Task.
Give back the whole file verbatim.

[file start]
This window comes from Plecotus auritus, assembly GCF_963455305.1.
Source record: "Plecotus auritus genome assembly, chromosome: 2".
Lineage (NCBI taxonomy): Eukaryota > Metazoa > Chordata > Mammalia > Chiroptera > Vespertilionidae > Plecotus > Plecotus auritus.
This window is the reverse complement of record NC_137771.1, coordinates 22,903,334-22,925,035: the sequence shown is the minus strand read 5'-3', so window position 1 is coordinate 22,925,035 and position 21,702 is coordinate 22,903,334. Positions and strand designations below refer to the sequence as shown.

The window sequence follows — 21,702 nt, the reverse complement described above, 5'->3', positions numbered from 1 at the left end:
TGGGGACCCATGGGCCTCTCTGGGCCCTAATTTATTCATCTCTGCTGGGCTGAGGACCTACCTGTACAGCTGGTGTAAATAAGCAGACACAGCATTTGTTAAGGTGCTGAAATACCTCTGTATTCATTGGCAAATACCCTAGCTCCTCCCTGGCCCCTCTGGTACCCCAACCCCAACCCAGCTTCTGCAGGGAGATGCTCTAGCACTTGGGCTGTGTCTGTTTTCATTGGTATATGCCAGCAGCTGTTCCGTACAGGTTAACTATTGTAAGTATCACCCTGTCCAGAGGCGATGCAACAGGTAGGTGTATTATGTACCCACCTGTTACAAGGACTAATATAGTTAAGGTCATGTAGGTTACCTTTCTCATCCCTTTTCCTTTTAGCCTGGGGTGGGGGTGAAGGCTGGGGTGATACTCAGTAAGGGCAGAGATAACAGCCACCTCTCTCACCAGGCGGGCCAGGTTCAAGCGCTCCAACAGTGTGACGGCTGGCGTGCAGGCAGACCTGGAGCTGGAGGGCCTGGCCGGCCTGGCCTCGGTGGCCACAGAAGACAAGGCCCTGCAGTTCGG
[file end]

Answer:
This window comes from Plecotus auritus, assembly GCF_963455305.1.
Source record: "Plecotus auritus genome assembly, chromosome: 2".
Lineage (NCBI taxonomy): Eukaryota > Metazoa > Chordata > Mammalia > Chiroptera > Vespertilionidae > Plecotus > Plecotus auritus.
This window is the reverse complement of record NC_137771.1, coordinates 22,903,334-22,925,035: the sequence shown is the minus strand read 5'-3', so window position 1 is coordinate 22,925,035 and position 21,702 is coordinate 22,903,334. Positions and strand designations below refer to the sequence as shown.

The window sequence follows — 21,702 nt, the reverse complement described above, 5'->3', positions numbered from 1 at the left end:
TGGGGACCCATGGGCCTCTCTGGGCCCTAATTTATTCATCTCTGCTGGGCTGAGGACCTACCTGTACAGCTGGTGTAAATAAGCAGACACAGCATTTGTTAAGGTGCTGAAATACCTCTGTATTCATTGGCAAATACCCTAGCTCCTCCCTGGCCCCTCTGGTACCCCAACCCCAACCCAGCTTCTGCAGGGAGATGCTCTAGCACTTGGGCTGTGTCTGTTTTCATTGGTATATGCCAGCAGCTGTTCCGTACAGGTTAACTATTGTAAGTATCACCCTGTCCAGAGGCGATGCAACAGGTAGGTGTATTATGTACCCACCTGTTACAAGGACTAATATAGTTAAGGTCATGTAGGTTACCTTTCTCATCCCTTTTCCTTTTAGCCTGGGGTGGGGGTGAAGGCTGGGGTGATACTCAGTAAGGGCAGAGATAACAGCCACCTCTCTCACCAGGCGGGCCAGGTTCAAGCGCTCCAACAGTGTGACGGCTGGCGTGCAGGCAGACCTGGAGCTGGAGGGCCTGGCCGGCCTGGCCTCGGTGGCCACAGAAGACAAGGCCCTGCAGTTCGG